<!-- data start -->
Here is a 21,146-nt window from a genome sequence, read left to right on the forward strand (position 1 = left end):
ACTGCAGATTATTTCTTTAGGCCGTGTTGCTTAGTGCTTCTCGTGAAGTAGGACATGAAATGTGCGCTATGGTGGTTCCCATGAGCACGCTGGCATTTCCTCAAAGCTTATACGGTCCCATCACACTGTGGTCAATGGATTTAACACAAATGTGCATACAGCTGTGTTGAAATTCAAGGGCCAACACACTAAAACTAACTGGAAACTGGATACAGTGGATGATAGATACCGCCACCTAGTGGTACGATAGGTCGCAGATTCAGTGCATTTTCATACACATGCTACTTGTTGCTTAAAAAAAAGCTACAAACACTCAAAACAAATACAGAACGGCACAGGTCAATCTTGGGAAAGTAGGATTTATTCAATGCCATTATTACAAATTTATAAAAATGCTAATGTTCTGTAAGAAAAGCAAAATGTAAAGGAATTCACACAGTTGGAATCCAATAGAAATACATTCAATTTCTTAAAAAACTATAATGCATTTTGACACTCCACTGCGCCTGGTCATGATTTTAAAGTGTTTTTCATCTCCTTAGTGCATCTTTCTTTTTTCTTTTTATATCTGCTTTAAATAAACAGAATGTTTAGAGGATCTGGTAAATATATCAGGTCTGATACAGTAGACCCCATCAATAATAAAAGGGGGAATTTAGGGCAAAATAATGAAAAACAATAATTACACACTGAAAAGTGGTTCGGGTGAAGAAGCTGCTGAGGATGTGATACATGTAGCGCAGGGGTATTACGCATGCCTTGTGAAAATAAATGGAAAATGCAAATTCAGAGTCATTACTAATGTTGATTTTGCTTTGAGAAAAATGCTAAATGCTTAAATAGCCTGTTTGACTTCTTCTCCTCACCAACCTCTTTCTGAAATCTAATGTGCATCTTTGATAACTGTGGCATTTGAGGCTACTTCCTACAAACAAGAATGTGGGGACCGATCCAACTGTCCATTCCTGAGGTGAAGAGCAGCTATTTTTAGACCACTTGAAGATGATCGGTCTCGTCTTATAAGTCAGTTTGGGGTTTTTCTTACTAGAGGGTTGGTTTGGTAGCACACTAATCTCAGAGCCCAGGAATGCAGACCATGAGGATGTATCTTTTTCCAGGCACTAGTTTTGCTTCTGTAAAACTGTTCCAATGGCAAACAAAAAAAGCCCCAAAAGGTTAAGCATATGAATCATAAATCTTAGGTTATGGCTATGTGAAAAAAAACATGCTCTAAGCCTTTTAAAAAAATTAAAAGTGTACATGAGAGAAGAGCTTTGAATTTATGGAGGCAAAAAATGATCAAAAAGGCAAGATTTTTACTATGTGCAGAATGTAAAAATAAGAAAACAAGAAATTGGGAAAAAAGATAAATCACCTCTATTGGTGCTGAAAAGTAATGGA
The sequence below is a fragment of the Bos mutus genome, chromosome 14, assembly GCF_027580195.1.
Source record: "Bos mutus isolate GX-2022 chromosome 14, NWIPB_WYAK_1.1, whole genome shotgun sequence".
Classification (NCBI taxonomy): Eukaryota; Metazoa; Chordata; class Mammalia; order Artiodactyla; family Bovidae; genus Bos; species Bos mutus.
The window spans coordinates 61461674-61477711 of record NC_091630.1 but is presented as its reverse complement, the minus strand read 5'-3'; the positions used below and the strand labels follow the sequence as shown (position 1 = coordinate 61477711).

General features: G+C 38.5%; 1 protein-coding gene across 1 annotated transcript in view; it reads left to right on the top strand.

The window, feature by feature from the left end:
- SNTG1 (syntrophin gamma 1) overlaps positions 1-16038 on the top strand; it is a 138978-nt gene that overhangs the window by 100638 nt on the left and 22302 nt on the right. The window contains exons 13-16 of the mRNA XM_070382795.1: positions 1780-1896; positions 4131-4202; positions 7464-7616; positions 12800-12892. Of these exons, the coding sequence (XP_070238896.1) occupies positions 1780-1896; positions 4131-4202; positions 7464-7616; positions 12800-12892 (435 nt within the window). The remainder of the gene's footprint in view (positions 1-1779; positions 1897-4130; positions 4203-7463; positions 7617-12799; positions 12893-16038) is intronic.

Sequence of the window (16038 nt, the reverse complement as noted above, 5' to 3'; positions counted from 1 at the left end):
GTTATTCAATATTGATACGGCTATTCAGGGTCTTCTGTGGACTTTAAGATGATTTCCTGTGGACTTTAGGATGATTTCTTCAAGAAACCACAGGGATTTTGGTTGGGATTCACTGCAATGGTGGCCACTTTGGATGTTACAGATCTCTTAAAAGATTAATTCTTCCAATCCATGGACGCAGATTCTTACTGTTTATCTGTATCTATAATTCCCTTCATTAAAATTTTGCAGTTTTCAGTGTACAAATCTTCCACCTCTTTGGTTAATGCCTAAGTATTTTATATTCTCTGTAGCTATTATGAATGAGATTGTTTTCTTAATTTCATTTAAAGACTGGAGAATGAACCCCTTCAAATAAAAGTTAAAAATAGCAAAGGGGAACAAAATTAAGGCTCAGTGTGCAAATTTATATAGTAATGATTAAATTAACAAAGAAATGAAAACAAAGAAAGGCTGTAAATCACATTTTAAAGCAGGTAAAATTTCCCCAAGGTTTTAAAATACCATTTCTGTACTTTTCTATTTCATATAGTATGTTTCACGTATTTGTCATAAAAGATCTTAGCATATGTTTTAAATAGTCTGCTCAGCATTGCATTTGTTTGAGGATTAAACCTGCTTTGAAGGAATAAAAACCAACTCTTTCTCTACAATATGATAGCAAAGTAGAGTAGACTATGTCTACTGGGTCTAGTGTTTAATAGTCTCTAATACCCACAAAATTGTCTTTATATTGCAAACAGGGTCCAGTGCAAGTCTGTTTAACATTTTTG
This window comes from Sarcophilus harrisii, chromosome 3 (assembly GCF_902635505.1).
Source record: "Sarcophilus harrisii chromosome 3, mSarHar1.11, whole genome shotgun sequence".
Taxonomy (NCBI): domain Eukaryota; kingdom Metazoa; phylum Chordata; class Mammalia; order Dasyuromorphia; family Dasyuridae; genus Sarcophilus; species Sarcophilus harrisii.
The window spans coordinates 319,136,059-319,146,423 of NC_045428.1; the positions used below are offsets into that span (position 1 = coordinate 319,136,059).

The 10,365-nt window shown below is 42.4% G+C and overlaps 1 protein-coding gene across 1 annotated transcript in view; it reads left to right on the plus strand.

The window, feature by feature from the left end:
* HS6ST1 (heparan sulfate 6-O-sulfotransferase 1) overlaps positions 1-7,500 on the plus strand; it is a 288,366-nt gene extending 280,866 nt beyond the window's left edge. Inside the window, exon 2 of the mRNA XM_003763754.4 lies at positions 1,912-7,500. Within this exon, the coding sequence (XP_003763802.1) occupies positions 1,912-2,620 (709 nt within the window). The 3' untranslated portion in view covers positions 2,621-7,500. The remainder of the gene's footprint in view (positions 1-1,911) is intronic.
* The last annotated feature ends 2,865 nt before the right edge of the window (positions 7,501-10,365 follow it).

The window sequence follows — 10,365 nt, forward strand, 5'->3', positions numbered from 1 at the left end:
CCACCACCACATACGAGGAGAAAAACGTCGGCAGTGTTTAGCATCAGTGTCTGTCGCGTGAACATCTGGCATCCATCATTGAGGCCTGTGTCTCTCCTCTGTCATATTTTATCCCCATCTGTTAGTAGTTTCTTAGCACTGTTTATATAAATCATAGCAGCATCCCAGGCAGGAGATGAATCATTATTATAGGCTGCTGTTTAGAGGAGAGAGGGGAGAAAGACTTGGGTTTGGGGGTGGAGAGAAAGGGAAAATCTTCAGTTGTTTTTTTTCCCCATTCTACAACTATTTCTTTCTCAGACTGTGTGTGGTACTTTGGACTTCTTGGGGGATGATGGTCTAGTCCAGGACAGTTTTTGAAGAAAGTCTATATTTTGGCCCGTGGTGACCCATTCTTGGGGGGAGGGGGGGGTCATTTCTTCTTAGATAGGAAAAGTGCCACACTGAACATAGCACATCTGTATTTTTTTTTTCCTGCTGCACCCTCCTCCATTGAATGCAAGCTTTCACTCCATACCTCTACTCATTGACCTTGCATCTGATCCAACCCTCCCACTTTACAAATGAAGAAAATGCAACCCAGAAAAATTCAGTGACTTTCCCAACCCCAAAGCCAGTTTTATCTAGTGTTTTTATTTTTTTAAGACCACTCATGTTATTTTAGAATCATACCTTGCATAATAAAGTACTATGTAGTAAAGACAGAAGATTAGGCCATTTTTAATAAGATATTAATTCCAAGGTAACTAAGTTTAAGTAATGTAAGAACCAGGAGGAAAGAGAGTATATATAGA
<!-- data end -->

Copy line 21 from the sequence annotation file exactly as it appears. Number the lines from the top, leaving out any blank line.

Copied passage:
CCACCACCACATACGAGGAGAAAAACGTCGGCAGTGTTTAGCATCAGTGTCTGTCGCGTGAACATCTGGCATCCATCATTGAGGCCTGTGTCTCTCCTCTGTCATATTTTATCCCCATCTGTTAGTAGTTTCTTAGCACTGTTTATATAAATCATAGCAGCATCCCAGGCAGGAGATGAATCATTATTATAGGCTGCTGTTTAGAGGAGAGAGGGGAGAAAGACTTGGGTTTGGGGGTGGAGAGAAAGGGAAAATCTTCAGTTGTTTTTTTTCCCCATTCTACAACTATTTCTTTCTCAGACTGTGTGTGGTACTTTGGACTTCTTGGGGGATGATGGTCTAGTCCAGGACAGTTTTTGAAGAAAGTCTATATTTTGGCCCGTGGTGACCCATTCTTGGGGGGAGGGGGGGGTCATTTCTTCTTAGATAGGAAAAGTGCCACACTGAACATAGCACATCTGTATTTTTTTTTTCCTGCTGCACCCTCCTCCATTGAATGCAAGCTTTCACTCCATACCTCTACTCATTGACCTTGCATCTGATCCAACCCTCCCACTTTACAAATGAAGAAAATGCAACCCAGAAAAATTCAGTGACTTTCCCAACCCCAAAGCCAGTTTTATCTAGTGTTTTTATTTTTTTAAGACCACTCATGTTATTTTAGAATCATACCTTGCATAATAAAGTACTATGTAGTAAAGACAGAAGATTAGGCCATTTTTAATAAGATATTAATTCCAAGGTAACTAAGTTTAAGTAATGTAAGAACCAGGAGGAAAGAGAGTATATATAGA